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Credit Card Debt: 5 Reasons to Pay It Off ASAP
Credit Card Debt: 5 Reasons to Pay It Off ASAP
It’s time to get serious about paying off credit card debt.
When you’re carrying credit card debt, it can weigh on you month after month – all the while growing bigger and bigger and dragging down your finances. Wouldn’t it be nice to pay off those cards for good? Tackling credit card debt can be challenging, but the results are definitely worth it. Here are five positives you can enjoy when you knock down debt.
1. Lower your interest charges. Let’s cover the basics: a credit card is connected to a line of credit that lets you borrow money to make purchases. When you use your card, you agree to pay back the amount you borrow, plus any interest that accrues on balances that you haven’t yet repaid. The more credit card debt you carry, and the longer you go without repaying it, the more interest you’ll rack up over time.
2. Lower your stress. Worrying about how you’re going to pay your bills and cover all your other living expenses can be stressful. Sometimes very stressful. While occasional stress isn’t that harmful, constant stress can be very unhealthy, leading to headaches, higher blood pressure, and other serious issues. Being debt-free can reduce your anxiety and help your financial, mental, and physical well-being.
3. Help raise your credit score. Your credit score is determined by several factors: one is your payment history. Another is the percentage of the total credit you’re using – your credit utilization ratio. Some people believe that carrying a credit card balance can help your credit score, but that’s a myth. In fact, high credit card balances mean high credit utilization, which can negatively affect your credit score.
A lower balance translates into lower credit utilization, so making regular, on-time payments and keeping your balance low can help your credit score. And a better credit score can help you qualify for better interest rates when you go looking for other loans or a mortgage. One more incentive to pay those cards off!
Less Is More
Experts recommend keeping your credit utilization ratio under 30% to avoid hurting your credit score and under 7% to help you get the best score.
4. Free up more of your budget. Another incentive is the possibility of putting more cash in your pocket. If you paying for things using your credit cards, by taking on debt, you have less money for what you really want or need. So you put those things on your credit cards too – creating even more debt. Paying off your cards can help end this vicious cycle and give your budget some breathing room. You can use that cash you’re not paying on interest for other living expenses, savings, or maybe a vacation getaway.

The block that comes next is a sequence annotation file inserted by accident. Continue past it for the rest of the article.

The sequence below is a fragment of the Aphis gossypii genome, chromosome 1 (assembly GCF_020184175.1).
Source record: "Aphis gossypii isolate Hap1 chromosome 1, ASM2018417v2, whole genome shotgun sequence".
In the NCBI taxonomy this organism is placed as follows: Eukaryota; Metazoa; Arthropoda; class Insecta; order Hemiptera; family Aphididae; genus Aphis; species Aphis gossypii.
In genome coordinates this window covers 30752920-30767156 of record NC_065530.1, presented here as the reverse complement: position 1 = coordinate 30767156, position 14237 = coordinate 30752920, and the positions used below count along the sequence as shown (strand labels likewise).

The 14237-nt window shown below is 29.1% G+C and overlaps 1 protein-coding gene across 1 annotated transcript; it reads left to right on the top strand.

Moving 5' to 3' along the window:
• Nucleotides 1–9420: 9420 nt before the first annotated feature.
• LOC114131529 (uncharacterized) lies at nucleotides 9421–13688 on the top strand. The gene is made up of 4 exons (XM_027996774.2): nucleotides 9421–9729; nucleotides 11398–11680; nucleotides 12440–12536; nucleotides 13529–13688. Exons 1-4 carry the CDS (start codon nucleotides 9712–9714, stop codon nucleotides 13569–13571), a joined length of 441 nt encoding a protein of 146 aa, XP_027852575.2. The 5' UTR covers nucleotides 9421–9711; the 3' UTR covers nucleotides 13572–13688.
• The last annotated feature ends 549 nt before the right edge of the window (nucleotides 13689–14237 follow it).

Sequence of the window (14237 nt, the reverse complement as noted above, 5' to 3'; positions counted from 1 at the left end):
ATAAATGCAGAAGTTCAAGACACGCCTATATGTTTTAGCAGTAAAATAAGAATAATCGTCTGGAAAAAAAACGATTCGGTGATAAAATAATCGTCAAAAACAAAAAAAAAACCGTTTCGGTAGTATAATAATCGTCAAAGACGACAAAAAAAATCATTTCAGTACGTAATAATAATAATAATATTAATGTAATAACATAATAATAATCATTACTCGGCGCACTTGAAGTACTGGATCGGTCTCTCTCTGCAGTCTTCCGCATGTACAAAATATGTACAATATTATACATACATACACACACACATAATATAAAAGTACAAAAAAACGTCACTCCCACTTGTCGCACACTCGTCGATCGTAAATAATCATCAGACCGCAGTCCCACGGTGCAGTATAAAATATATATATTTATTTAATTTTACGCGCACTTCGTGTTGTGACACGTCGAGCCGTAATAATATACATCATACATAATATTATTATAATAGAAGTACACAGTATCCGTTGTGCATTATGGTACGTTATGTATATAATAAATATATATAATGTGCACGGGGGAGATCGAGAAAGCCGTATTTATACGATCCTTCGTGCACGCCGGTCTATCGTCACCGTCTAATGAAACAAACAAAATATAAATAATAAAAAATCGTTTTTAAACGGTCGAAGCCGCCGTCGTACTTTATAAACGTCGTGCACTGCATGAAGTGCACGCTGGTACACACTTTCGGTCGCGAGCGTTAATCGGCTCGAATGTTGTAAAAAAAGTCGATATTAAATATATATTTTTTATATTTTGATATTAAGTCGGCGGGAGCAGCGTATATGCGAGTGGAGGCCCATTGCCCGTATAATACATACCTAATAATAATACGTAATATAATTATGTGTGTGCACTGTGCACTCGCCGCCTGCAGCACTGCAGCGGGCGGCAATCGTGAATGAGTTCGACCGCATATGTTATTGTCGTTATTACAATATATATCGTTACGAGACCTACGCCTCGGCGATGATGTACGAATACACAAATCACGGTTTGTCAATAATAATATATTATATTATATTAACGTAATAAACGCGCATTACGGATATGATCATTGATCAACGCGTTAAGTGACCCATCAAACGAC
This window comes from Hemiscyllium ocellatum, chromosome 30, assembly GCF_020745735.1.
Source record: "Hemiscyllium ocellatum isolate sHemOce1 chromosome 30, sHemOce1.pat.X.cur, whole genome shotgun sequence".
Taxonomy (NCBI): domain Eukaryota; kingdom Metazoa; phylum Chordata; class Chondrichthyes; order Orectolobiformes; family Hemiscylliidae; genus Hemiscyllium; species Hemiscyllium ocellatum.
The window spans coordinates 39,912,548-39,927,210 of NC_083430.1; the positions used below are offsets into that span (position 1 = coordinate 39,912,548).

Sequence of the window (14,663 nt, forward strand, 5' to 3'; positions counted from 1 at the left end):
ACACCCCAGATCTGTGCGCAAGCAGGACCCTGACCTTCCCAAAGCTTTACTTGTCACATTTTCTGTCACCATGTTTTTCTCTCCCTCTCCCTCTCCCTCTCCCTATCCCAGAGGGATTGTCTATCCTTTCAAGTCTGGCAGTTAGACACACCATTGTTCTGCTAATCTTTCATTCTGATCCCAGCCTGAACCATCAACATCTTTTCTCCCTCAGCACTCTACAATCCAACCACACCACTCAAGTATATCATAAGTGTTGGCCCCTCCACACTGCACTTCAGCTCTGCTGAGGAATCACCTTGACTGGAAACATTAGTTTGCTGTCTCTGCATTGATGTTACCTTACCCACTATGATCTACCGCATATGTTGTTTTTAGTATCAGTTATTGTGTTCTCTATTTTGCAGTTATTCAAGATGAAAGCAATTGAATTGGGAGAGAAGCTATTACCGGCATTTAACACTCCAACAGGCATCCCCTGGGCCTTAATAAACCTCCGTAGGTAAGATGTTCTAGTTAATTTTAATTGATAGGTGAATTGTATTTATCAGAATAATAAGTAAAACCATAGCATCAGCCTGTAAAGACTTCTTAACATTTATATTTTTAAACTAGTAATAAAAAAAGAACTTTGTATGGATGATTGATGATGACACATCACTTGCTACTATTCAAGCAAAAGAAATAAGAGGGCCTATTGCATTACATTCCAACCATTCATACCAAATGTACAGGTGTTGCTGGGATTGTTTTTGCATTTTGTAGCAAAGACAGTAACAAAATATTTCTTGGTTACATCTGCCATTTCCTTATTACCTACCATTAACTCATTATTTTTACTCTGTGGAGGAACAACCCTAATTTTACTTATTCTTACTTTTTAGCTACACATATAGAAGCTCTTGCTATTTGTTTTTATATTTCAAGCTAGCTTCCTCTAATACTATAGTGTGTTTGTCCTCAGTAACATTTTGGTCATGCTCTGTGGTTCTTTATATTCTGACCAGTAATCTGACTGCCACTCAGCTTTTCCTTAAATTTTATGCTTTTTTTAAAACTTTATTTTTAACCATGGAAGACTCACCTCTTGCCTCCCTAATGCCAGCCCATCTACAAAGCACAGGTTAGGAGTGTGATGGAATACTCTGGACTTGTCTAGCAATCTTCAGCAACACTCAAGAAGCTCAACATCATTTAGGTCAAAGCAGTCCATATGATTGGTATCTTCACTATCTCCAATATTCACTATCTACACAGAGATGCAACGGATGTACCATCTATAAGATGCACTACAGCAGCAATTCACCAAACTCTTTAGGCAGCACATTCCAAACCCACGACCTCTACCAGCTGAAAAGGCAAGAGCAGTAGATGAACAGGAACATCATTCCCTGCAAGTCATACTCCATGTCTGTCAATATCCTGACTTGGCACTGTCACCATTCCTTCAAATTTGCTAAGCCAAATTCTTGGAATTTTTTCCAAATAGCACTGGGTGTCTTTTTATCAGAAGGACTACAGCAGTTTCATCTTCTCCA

5. Help future you. Being saddled with credit card debt makes it harder to save for emergencies or to put money away for retirement. Plus, when you charge something today, you’re really just borrowing from your future income. The more you charge and the higher your payments, the less money you’ll have to live on. So, do your future self a favor by taking steps toward being debt-free.
Pay Off Debt or Build Your Emergency Fund?
We mentioned saving for emergencies, and it’s a good idea to have money put away for unexpected events like car repairs, medical bills, or other unforeseen situations. Generally, you’ll want to have accessible cash to cover three to six months of living expenses. However, if you have credit card debt, the interest you’re paying can make it difficult to save. Some experts recommend putting extra cash towards paying off your credit cards first because you’ll save more in the long run.
Let’s look at an example:
If you had a credit card balance of $6,000 and an interest rate of 17.9%, and paid only $200 per month, it would take 41 months to pay it off. And you’ll have spent $2,014 in interest alone – making your total $8,014 ($6,000 + $2,014).
Some experts feel this is better than the alternative. If you put that $200 each month toward building an emergency fund from scratch in a high-yield savings account with an annual percentage yield of 1.01%, in three years you’d have just $7,307, including $107 in interest earned on your balance. However, you’d still have your credit card debt.
Mathematically, at least, focusing on high-interest debt repayment makes more financial sense.
You’ll want to think about what works best for your personal situation: tackle debt and save big on interest charges or put money away for emergencies and continue to rack up even more interest on your credit card balance.
Your Journey to Being Debt-Free
As you can see, there are lots of plusses to paying down your debt. While credit cards can be handy in certain circumstances, it’s important to use them responsibly and stay within your budget when possible so you don’t start back on the credit card debt treadmill. If you have questions or want help managing your finances, reach out! Ready to speak to someone about debt consolidation options?
Content is for informational purposes only and is not intended to provide legal or financial advice. The views and opinions expressed do not necessarily represent the views and opinions of WesBanco.
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